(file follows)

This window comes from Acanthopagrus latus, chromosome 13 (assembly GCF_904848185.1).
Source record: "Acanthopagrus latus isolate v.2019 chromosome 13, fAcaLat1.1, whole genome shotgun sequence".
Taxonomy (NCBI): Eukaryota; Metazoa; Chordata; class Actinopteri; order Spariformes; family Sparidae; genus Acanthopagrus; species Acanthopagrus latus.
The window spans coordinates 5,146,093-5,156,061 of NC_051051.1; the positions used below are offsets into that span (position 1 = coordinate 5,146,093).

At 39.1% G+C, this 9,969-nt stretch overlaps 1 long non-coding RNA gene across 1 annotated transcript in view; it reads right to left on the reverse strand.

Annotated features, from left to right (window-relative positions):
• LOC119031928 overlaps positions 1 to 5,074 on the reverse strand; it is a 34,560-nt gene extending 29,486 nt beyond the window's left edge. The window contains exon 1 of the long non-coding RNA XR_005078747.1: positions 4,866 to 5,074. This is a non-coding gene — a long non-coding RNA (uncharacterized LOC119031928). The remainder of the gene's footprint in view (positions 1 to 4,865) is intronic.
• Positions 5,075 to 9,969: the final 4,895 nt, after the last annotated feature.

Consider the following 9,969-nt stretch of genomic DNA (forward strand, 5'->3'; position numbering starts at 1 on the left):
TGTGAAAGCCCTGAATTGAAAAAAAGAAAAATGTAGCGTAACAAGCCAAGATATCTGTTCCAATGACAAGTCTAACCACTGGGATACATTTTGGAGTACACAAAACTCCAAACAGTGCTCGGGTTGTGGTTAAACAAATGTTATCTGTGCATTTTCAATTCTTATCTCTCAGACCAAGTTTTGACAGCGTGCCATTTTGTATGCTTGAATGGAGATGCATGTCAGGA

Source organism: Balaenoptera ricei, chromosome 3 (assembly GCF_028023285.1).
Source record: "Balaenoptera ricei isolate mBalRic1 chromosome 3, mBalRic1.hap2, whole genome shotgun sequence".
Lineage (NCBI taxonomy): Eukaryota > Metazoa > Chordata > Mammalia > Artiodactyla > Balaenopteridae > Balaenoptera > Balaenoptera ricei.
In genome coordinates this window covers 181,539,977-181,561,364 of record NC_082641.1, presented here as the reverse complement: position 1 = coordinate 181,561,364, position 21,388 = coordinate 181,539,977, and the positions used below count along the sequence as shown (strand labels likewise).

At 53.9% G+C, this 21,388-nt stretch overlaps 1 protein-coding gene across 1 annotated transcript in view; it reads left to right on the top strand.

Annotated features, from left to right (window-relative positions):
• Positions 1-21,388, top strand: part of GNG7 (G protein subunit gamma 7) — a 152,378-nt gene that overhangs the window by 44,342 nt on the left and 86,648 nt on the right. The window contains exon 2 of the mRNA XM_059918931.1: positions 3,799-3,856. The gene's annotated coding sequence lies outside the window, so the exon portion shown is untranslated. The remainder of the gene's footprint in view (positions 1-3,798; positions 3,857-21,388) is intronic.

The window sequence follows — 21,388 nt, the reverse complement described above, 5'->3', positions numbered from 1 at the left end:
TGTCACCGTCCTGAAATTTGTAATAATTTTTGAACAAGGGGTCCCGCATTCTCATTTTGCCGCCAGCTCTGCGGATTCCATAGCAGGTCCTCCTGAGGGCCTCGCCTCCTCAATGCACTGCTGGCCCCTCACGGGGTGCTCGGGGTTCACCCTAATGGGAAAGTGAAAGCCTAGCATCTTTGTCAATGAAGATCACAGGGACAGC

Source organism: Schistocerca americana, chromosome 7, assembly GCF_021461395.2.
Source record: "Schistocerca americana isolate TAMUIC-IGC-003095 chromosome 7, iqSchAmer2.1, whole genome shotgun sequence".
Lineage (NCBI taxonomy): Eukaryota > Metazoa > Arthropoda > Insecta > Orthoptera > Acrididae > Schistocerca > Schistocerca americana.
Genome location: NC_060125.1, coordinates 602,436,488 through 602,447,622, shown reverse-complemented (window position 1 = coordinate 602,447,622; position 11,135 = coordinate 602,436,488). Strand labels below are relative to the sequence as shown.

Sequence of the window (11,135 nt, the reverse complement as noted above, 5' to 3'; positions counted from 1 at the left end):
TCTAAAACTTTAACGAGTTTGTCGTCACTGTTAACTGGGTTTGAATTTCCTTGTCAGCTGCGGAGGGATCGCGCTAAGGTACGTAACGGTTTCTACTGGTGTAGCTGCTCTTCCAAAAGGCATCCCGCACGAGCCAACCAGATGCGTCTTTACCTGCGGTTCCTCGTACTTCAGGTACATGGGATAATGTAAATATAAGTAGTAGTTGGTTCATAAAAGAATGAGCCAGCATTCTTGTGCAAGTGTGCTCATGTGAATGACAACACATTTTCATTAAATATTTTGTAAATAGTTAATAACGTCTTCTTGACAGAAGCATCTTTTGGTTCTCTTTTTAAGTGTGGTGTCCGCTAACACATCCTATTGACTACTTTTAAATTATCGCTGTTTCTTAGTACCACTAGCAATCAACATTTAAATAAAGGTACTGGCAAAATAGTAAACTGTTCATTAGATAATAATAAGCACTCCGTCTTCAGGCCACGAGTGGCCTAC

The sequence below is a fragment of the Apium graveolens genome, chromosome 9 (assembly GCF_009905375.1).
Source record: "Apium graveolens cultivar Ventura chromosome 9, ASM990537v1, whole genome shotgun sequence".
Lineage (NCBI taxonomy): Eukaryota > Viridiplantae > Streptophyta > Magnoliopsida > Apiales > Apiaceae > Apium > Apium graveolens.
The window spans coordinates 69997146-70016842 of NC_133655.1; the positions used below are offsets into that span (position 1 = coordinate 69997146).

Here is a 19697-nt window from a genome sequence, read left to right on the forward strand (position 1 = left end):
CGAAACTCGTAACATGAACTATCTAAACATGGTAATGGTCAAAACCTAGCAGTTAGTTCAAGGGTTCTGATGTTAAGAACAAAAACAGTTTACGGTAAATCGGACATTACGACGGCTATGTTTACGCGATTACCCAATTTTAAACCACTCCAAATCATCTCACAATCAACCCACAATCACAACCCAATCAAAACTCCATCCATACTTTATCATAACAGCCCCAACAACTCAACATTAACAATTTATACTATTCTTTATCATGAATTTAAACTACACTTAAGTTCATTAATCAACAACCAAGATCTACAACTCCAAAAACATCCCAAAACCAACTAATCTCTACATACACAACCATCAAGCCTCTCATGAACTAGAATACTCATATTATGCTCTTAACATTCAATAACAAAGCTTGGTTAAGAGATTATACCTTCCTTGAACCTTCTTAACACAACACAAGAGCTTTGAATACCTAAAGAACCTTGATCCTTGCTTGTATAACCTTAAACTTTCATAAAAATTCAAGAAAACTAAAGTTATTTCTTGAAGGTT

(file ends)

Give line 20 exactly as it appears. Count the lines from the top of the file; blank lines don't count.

Source organism: Schistocerca americana, chromosome 7, assembly GCF_021461395.2.